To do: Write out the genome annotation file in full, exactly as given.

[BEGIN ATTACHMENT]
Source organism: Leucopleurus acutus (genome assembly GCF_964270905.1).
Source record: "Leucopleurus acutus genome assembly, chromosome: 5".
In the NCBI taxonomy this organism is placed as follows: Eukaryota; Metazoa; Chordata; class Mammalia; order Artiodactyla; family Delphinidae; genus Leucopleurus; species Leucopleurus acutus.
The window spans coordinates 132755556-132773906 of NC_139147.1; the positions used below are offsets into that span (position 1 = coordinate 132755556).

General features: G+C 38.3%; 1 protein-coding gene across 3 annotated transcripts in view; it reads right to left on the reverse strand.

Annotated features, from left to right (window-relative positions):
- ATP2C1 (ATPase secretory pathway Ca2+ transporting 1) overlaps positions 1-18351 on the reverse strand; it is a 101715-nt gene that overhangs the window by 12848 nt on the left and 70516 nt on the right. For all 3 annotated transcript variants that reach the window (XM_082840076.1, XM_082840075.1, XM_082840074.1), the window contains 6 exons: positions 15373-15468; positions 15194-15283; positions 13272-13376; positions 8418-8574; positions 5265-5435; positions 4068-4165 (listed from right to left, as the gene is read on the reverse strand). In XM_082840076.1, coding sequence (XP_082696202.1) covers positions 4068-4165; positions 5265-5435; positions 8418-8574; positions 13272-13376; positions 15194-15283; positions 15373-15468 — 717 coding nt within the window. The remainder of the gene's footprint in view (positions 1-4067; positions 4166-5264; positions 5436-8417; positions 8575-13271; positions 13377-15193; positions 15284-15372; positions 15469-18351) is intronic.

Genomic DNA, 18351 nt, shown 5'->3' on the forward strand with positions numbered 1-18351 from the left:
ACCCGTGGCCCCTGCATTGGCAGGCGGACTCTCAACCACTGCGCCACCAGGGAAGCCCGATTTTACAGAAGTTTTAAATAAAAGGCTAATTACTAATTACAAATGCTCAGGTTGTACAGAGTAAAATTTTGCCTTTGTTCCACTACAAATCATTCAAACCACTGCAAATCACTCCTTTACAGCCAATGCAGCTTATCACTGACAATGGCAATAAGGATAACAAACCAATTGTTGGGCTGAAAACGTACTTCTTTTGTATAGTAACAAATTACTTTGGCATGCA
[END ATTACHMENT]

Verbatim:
Source organism: Leucopleurus acutus (genome assembly GCF_964270905.1).
Source record: "Leucopleurus acutus genome assembly, chromosome: 5".
In the NCBI taxonomy this organism is placed as follows: Eukaryota; Metazoa; Chordata; class Mammalia; order Artiodactyla; family Delphinidae; genus Leucopleurus; species Leucopleurus acutus.
The window spans coordinates 132755556-132773906 of NC_139147.1; the positions used below are offsets into that span (position 1 = coordinate 132755556).

General features: G+C 38.3%; 1 protein-coding gene across 3 annotated transcripts in view; it reads right to left on the reverse strand.

Annotated features, from left to right (window-relative positions):
- ATP2C1 (ATPase secretory pathway Ca2+ transporting 1) overlaps positions 1-18351 on the reverse strand; it is a 101715-nt gene that overhangs the window by 12848 nt on the left and 70516 nt on the right. For all 3 annotated transcript variants that reach the window (XM_082840076.1, XM_082840075.1, XM_082840074.1), the window contains 6 exons: positions 15373-15468; positions 15194-15283; positions 13272-13376; positions 8418-8574; positions 5265-5435; positions 4068-4165 (listed from right to left, as the gene is read on the reverse strand). In XM_082840076.1, coding sequence (XP_082696202.1) covers positions 4068-4165; positions 5265-5435; positions 8418-8574; positions 13272-13376; positions 15194-15283; positions 15373-15468 — 717 coding nt within the window. The remainder of the gene's footprint in view (positions 1-4067; positions 4166-5264; positions 5436-8417; positions 8575-13271; positions 13377-15193; positions 15284-15372; positions 15469-18351) is intronic.

Genomic DNA, 18351 nt, shown 5'->3' on the forward strand with positions numbered 1-18351 from the left:
ACCCGTGGCCCCTGCATTGGCAGGCGGACTCTCAACCACTGCGCCACCAGGGAAGCCCGATTTTACAGAAGTTTTAAATAAAAGGCTAATTACTAATTACAAATGCTCAGGTTGTACAGAGTAAAATTTTGCCTTTGTTCCACTACAAATCATTCAAACCACTGCAAATCACTCCTTTACAGCCAATGCAGCTTATCACTGACAATGGCAATAAGGATAACAAACCAATTGTTGGGCTGAAAACGTACTTCTTTTGTATAGTAACAAATTACTTTGGCATGCA